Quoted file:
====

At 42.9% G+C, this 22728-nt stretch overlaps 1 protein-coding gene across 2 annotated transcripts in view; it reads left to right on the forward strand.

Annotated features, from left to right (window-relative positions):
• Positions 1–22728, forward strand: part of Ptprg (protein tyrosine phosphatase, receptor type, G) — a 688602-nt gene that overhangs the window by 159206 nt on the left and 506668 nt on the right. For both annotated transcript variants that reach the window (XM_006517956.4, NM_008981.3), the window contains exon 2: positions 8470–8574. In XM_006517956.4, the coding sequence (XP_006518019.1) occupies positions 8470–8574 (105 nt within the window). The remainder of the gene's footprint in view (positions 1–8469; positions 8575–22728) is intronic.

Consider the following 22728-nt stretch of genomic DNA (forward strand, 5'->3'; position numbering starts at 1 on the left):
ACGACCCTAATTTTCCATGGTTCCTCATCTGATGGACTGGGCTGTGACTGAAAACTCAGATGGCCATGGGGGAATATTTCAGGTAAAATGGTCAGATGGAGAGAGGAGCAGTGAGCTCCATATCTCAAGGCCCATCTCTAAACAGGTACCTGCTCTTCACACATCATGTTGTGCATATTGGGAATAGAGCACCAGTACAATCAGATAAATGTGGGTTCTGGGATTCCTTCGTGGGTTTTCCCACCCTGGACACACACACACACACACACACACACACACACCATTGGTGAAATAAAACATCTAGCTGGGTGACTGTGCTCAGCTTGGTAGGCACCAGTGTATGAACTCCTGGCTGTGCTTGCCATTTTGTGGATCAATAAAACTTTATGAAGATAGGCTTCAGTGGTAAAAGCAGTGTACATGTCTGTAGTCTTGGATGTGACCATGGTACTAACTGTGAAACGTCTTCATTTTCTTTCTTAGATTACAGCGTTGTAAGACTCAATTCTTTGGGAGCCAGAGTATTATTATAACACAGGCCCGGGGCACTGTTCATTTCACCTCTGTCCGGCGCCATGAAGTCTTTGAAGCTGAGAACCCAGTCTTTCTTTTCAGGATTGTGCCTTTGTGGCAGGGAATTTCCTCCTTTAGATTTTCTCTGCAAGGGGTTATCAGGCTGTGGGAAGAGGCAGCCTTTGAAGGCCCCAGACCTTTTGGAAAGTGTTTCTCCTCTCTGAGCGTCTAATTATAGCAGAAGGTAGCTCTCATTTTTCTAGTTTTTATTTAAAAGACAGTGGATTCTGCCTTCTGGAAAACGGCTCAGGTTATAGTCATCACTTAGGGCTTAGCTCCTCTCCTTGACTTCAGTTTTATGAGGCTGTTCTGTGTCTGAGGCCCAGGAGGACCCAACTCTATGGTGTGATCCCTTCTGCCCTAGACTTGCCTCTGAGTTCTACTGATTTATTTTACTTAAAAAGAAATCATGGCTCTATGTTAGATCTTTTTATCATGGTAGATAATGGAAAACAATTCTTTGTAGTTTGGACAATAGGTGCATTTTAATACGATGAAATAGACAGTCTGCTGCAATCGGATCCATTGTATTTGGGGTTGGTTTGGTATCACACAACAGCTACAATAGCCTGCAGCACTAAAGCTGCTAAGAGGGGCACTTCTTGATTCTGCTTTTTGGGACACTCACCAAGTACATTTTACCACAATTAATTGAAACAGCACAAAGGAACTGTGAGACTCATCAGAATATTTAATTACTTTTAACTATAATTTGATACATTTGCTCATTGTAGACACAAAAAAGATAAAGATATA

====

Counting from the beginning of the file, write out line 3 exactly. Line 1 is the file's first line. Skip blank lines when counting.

• Positions 1–22728, forward strand: part of Ptprg (protein tyrosine phosphatase, receptor type, G) — a 688602-nt gene that overhangs the window by 159206 nt on the left and 506668 nt on the right. For both annotated transcript variants that reach the window (XM_006517956.4, NM_008981.3), the window contains exon 2: positions 8470–8574. In XM_006517956.4, the coding sequence (XP_006518019.1) occupies positions 8470–8574 (105 nt within the window). The remainder of the gene's footprint in view (positions 1–8469; positions 8575–22728) is intronic.